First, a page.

After victory, time for Montell to seek input from students

Perhaps congratulations are due to Tyler Montell for seizing the least surprising Student Government presidential victory in recent years.

With the common-sense strategy of being the only ticket on the ballot, Montell and running mate Grant Mills soared to victory last night, vanquishing pesky write-in candidates with a whopping vote count of 1,940, 1,711 more than their closest write-in opponent.

Now, Montell and Mills need to lead something that was left out of this one-sided presidential campaign: a true debate about the most pressing issues facing UK students and how SG should respond to them.

In a normal campaign, the candidates present competing visions of SG’s priorities and methods, and voters get to register their preference. This year, though, voters had no meaningful alternative to Montell’s platform — at best, dissatisfied voters could use the write-in slot to give a shout-out to their best friend or favorite “Star Wars” character.

In an interview with the editorial board last week, Montell spoke as if a true campaign would have been a distraction from more important matters, drawing contrasts between the political race and the process of developing a governing agenda.

“The real benefit to students of having only one ticket running is that we’ve been really proactive in the transition,” he said. “We have a month to work on what we would do as president and vice president instead of focusing on the race.”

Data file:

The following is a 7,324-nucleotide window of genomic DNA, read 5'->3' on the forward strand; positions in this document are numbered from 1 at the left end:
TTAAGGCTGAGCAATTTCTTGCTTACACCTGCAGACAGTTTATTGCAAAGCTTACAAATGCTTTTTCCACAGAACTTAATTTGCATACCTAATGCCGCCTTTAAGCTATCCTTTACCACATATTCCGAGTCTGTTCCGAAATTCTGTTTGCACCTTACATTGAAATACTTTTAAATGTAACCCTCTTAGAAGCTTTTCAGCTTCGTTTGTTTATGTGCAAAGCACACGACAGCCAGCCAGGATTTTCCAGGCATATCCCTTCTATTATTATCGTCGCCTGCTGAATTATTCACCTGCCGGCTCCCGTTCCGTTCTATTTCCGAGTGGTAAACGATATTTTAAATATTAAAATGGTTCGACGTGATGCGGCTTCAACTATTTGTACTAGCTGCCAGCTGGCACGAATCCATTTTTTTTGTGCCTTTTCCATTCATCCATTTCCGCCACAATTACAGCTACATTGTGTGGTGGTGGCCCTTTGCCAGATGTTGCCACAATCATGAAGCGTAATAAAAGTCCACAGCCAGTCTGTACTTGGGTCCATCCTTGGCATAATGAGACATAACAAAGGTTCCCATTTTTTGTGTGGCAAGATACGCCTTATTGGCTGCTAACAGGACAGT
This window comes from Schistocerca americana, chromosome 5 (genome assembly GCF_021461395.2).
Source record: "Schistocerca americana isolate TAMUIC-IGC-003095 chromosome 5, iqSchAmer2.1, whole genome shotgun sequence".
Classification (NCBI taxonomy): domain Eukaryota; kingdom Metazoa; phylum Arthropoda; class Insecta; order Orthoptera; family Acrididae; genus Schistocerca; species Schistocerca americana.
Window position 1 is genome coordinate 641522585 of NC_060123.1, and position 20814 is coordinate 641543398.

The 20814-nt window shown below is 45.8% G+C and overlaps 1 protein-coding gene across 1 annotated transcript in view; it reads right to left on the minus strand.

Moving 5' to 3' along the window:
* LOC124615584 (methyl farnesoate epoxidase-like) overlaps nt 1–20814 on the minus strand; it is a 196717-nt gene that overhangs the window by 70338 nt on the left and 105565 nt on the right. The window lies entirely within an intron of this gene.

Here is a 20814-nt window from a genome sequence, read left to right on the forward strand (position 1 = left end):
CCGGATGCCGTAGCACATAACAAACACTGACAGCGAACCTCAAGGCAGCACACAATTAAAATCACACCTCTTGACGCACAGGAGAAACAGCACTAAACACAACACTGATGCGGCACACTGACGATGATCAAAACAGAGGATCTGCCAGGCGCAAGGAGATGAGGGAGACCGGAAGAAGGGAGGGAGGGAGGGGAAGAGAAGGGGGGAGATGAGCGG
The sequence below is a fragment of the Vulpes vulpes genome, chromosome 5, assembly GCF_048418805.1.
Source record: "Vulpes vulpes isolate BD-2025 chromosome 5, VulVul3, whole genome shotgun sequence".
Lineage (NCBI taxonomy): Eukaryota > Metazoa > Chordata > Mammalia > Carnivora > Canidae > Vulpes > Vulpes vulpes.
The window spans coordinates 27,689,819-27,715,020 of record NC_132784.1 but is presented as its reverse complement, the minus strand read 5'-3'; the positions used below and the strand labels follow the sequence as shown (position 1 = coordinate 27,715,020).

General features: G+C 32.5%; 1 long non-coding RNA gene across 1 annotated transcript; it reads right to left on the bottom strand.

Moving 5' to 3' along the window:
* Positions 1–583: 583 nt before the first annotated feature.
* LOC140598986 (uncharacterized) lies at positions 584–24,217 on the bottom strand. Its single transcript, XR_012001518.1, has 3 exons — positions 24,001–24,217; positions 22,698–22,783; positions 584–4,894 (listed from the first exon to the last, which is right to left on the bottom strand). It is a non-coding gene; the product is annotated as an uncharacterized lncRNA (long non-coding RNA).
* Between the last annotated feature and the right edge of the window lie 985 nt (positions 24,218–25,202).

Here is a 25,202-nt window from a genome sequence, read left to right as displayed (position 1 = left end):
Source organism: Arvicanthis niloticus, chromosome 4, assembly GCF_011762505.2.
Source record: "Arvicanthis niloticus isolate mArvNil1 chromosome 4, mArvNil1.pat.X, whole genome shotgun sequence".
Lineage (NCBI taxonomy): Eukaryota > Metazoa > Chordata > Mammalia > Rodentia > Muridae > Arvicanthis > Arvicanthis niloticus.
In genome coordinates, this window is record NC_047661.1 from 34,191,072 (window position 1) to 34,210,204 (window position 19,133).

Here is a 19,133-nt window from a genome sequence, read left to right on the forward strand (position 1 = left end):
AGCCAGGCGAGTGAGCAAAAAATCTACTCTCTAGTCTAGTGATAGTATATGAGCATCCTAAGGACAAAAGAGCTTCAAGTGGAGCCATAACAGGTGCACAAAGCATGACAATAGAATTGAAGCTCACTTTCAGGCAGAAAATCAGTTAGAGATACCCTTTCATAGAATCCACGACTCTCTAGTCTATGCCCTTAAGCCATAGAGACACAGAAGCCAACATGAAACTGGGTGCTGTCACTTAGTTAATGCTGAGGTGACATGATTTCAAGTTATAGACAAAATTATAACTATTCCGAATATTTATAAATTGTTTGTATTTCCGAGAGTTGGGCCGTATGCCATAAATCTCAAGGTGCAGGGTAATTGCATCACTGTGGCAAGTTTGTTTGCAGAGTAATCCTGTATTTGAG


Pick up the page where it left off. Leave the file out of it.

But a competitive campaign would have forced Montell to defend his proposals before the student body — and, more importantly, it would have given a public airing to other points of view.

For instance, while we didn’t agree with 2007 presidential candidate Scott McIntosh’s proposal to eliminate salaries for executive officers, the plan raised awareness about accountability in SG and pushed eventual victor Nick Phelps to develop a response. Although the competition may have distracted the candidates from drawing up final governing agendas, having an open debate ultimately benefited the student body.

Montell’s easy path to victory doesn’t preclude him from engaging in this sort of public dialogue. He could, for instance, hold an open forum with some of the newly elected senators — especially those who did not run on his “ticket” — to debate what SG’s priorities should be and how to achieve them in the coming school year.

Students should not regard Montell as illegitimate simply because he ran unopposed. As we said in our endorsement of him, he is certainly qualified for the job and will take it seriously.

Nevertheless, he won’t have much stature or leverage if he doesn’t open himself up to the kind of public debate that would have happened in a normal campaign.